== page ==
That logical point hit me hard, and changed my life. After a few more years of intense reading (and almost as intense procrastinating), I was received into the Roman Catholic Church--the same Church into which Chesterton's prodigious, joyful intellect impelled him. (He had been raised in the Church of England.
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By A Customer on September 6, 2002
Format: Paperback
I first read this book 5 years ago when taking an undergraduate course in mediaeval philosophy. At that time I was only passingly familiar with Chesterton and, despite faithful attendence in class, only noddingly familiar with Aquinas. Since that time I have come to understand both men in more depth, and since that time this little book has grown and shimmered until, much to my surprise, it has became one of my favourite books of all.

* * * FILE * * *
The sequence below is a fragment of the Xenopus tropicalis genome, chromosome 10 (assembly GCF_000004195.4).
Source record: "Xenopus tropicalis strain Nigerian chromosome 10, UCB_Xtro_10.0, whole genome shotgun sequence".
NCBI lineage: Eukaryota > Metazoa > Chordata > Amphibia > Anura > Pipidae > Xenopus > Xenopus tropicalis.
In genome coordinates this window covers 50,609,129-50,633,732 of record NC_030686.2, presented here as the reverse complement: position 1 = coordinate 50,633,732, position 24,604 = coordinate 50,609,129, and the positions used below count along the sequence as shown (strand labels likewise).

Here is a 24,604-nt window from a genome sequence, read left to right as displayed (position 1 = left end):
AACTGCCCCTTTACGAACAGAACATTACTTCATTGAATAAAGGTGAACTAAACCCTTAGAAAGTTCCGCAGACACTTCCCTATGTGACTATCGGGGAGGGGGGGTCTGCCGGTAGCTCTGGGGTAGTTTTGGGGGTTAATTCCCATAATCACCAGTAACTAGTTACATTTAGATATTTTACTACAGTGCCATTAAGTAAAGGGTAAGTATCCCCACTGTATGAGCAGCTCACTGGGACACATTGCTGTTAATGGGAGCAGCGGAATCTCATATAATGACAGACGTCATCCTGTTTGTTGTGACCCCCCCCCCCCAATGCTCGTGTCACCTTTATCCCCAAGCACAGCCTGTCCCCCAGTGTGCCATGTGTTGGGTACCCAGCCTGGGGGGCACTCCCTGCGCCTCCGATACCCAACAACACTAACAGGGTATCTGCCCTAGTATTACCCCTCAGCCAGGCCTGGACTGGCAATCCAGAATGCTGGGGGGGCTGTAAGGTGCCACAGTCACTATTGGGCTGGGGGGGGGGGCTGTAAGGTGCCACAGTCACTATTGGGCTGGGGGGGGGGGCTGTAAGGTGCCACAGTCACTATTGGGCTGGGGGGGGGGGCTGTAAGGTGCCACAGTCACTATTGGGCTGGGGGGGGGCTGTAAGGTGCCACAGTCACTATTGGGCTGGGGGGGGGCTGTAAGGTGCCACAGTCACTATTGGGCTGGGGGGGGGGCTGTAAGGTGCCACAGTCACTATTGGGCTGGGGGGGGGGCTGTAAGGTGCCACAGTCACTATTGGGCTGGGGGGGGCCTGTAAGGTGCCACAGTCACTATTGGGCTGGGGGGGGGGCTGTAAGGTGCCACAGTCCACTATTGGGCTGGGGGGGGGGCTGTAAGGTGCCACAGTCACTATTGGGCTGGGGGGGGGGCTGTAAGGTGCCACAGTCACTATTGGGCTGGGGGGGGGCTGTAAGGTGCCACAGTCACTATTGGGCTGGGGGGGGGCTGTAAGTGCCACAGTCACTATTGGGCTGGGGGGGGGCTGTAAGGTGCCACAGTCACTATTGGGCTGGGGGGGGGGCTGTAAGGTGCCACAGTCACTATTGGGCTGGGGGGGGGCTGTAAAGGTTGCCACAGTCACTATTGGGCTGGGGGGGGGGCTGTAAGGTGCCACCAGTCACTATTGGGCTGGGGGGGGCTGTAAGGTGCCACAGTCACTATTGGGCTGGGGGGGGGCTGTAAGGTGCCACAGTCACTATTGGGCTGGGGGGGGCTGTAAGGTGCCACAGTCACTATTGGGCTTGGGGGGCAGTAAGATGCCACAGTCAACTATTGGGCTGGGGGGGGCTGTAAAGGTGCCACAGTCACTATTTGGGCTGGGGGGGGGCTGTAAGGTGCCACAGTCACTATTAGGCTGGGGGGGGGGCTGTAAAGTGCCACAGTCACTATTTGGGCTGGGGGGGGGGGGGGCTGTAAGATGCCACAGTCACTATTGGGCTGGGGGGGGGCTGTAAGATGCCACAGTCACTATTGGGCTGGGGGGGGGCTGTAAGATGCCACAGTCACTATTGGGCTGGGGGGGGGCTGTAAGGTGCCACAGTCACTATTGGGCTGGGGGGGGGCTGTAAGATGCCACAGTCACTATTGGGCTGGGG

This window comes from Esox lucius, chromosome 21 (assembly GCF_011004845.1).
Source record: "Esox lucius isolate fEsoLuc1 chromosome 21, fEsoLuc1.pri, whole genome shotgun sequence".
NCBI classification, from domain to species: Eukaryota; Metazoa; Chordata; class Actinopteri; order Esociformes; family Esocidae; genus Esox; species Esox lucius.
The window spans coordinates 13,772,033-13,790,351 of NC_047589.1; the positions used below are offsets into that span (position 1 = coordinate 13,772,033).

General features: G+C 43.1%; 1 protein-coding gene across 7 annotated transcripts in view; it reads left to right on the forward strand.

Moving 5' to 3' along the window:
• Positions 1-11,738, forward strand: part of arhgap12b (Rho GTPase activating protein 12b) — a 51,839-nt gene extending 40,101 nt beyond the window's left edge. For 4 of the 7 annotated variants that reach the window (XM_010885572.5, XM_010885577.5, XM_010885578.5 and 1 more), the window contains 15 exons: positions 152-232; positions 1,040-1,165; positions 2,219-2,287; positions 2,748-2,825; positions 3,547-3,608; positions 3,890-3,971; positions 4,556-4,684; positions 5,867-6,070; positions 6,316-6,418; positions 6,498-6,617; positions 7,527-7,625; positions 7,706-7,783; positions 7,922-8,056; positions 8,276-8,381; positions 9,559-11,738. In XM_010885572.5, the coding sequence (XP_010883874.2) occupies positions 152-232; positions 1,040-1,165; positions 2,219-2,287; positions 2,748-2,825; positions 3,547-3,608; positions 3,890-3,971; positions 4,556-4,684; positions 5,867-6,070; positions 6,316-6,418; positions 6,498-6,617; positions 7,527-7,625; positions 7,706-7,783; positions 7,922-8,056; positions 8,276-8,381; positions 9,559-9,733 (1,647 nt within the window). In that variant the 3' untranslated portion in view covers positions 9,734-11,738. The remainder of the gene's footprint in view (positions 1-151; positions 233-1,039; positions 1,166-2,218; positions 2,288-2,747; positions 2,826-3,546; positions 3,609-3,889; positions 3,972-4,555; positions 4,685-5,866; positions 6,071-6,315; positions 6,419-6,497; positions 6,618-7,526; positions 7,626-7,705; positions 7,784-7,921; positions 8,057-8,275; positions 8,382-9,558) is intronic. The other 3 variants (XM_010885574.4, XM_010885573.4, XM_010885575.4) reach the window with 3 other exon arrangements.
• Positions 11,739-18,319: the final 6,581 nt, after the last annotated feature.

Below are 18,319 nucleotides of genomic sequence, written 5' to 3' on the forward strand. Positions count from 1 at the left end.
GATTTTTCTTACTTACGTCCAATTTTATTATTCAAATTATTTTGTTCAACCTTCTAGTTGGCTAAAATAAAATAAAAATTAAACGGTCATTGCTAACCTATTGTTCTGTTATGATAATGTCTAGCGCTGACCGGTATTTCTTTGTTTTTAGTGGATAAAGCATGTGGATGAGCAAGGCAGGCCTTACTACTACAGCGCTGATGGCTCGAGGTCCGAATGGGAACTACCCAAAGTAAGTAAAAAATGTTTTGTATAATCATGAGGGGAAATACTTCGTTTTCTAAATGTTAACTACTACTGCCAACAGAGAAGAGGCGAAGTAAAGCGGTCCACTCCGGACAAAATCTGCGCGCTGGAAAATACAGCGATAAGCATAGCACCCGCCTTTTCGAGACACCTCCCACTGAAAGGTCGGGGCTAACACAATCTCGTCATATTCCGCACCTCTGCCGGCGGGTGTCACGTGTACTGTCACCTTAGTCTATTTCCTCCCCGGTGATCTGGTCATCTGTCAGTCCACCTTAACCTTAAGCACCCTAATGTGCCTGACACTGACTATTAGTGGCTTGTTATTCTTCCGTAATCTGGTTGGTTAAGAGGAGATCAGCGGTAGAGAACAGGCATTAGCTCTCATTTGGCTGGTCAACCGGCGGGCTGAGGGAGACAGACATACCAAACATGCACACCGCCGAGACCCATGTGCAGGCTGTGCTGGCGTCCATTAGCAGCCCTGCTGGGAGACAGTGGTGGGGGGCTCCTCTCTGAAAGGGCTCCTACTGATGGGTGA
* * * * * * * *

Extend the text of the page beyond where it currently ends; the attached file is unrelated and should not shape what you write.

All of the usual caveats about Chesterton's writing apply here: he cannot resist a digression, he cannot resist an alliterative allusion, he cannot resist a pun. He is so full of life that he is constantly threatening to spin out of control. He is not a scholar, he is not writing a sober appraisal, he is probably not sure of most of the biographical details of his subject (in his own autobiography, which has much the same candid dearth of dates and details, he commented that if he had denied such careful treatment to St. Thomas and St. Francis how could he justify it for himself?).
In spite of these defects, the book is a triumph. Toast it with your best wine. Chesterton, for me, is the embodiment of "A Man in Full"; he is the polar opposite of C.S. Lewis' "Men without Chests". He is so full of good sense, penetrating insight, sound moral judgement, and the joy of life that it is all spilling out in every direction. Anyone who has read his book of literary criticism on Dickens will understand what I mean: this is criticism in an old key; it is appreciative criticism; it is an encounter with a writer by an entire man, and not just by a theory. It is wonderfully refreshing. I don't know of anyone writing today in a similar vein.